LACONIA — "Naloxone or Narcan is not a silver bullet, but it saves lives," said Deputy Fire Chief Sean Reilly, to open an event at the Beane Conference Center yesterday, at which hands-on instruction in administering Narcan was offered, along with Narcan kits, to anyone fearing that they or others may be at risk of a fatal overdose of an opiate.
Reilly explained that the New Hampshire Department of Health and Human Services purchased 4,500 Narcan kits to be distributed in each of the 13 regional public health networks in the state.
"We decided rather than just hand out the kits that we would offer some training in their use and bring in other resources to provide information on treatment and recovery," he said, adding that 42 kits were distributed and nearly as many people trained in their use.
The Lakes Region Partnership for Public Health hosted the event, which included representatives from Horizons Counseling Center, LRGHealthcare, Genesis Behavioral Health, ServiceLink of Belknap County, Health First Family Care Center and Stand-Up Laconia as well as Eric Adams, the Prevention, Enforcement and Treatment officer of the Laconia Police Department.
An overdose of an opiate, whether from illicit heroin or prescription medication, attacks the part of the brain that regulates respiration, causing breathing to become slow and shallow. As breathing slows, levels of carbon dioxide in the body are elevated, further slowing and ultimately stopping the breathing and heart rates. Reilly said that a person suffering an overdose will be unresponsive and have shallow breath, slow pulse, pinpoint pupils, pale skin, and blue lips or fingernails. Narcan reverses the acute effects of the opiate and restores normal breathing.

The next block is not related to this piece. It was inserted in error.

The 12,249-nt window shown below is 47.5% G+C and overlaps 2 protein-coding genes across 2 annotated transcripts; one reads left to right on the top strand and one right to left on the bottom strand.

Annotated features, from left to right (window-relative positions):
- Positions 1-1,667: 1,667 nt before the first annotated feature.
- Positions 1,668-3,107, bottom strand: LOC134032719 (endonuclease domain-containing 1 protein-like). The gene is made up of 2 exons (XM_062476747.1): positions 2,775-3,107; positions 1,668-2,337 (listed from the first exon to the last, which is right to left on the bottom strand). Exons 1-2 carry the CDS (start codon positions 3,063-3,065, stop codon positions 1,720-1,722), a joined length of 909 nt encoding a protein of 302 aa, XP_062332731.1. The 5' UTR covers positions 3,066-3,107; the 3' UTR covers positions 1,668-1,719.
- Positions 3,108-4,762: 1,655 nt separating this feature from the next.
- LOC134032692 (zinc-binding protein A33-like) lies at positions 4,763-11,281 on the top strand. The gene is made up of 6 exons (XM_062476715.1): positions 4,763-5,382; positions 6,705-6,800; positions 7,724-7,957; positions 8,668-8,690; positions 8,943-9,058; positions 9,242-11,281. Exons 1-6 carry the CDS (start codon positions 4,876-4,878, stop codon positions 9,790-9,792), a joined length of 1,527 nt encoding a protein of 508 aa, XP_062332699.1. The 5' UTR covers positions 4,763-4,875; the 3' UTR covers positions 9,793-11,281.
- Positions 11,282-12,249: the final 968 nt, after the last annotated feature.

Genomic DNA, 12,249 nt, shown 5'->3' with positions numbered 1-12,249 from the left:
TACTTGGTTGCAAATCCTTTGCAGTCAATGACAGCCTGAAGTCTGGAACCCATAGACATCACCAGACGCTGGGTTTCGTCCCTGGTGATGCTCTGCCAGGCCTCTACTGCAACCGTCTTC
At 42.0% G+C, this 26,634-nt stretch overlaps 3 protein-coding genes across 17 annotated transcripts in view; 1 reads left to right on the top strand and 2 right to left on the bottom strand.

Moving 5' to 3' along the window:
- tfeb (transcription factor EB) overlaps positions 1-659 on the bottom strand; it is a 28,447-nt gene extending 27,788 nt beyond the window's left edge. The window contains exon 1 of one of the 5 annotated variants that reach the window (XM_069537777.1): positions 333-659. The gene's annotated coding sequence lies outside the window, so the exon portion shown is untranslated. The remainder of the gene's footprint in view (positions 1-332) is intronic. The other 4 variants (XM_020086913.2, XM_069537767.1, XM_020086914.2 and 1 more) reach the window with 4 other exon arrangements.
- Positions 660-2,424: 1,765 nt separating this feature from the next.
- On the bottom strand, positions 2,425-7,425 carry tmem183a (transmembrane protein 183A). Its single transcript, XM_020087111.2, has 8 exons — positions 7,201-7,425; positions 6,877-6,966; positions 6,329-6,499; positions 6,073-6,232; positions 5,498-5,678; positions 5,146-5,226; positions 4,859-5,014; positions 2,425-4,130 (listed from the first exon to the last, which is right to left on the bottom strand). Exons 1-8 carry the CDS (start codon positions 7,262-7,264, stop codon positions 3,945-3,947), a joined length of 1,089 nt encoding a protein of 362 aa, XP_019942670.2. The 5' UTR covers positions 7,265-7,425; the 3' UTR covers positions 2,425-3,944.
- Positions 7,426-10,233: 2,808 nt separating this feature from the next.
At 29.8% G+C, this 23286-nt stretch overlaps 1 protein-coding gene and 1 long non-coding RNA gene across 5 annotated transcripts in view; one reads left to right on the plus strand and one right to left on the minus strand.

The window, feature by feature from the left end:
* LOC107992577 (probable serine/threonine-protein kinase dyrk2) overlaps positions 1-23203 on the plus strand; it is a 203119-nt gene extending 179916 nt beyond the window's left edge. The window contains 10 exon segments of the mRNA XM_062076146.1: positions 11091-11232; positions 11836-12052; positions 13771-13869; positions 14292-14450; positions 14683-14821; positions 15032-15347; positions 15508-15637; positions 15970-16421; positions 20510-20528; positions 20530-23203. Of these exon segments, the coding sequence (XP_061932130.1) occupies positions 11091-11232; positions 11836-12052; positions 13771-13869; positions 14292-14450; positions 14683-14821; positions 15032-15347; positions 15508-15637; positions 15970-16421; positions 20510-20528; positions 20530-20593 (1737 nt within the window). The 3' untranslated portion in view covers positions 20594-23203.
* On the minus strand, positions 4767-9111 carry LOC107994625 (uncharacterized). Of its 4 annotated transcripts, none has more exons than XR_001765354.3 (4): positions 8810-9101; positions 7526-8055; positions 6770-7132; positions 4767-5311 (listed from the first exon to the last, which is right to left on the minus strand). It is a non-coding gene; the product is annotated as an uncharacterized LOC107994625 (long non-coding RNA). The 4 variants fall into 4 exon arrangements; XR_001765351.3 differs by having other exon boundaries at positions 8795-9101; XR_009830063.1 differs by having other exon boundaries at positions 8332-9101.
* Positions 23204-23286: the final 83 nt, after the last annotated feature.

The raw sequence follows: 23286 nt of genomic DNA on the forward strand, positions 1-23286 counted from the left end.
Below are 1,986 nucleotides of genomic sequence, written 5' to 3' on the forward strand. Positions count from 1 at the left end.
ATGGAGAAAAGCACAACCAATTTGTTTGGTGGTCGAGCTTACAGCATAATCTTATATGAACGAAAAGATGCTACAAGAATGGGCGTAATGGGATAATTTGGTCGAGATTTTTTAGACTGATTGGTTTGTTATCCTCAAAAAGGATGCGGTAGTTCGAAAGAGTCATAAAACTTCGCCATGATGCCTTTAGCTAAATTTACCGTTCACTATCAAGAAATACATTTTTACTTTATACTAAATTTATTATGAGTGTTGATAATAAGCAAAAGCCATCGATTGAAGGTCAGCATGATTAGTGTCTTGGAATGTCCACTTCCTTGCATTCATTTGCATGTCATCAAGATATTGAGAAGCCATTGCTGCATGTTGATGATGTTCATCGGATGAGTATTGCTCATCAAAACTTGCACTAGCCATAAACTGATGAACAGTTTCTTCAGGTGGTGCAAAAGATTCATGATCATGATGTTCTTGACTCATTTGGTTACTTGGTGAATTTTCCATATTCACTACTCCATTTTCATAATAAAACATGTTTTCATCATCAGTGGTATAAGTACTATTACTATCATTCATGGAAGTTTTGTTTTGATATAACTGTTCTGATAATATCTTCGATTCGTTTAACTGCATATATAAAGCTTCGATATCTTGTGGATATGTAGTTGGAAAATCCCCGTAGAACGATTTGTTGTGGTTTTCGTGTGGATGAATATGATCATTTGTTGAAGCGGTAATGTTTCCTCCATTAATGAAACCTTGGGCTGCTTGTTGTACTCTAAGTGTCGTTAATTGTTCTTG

Reilly emphasized that a person faced with an apparent overdose before doing anything the very first thing a person faced with an apparent overdose should do is call 911 seeking emergency medical assistance. He explained that since Narcan is only effective for a matter of minutes, an overdose may recur after its restorative effect is exhausted.
Then, ensuring the airway is clear and pinching the victim's nose, breathe twice into their mouth before administering half a dose of Narcan into each nostril. Once Narcan has been administered, the rescue breathing should be continued every five or six seconds until the victim awakens or medical assistance arrives. If the victim fails to respond in three to five minutes, the second dose of Narcan should be administered.
The kits contain two doses of Narcan and a nasal atomizer, together with illustrated directions for preparing the Narcan.
"The steps are quite simple," Reilly said, "but they're not intuitive. That's why we want people to have hands-on training"
Reilly said that 42 people attended the event and more than half the 100 Narcan kits were distributed. He noted that Narcan is available over the counter without a prescription at Rite Aid pharmacies.
"I'm glad to have it at hand," one woman said. "But, I hope I never have to use it."
A second event will be held in Franklin at the Besse Rowell Community Center on Thursday, Feb. 11, from 5 to 6:30 p.m.
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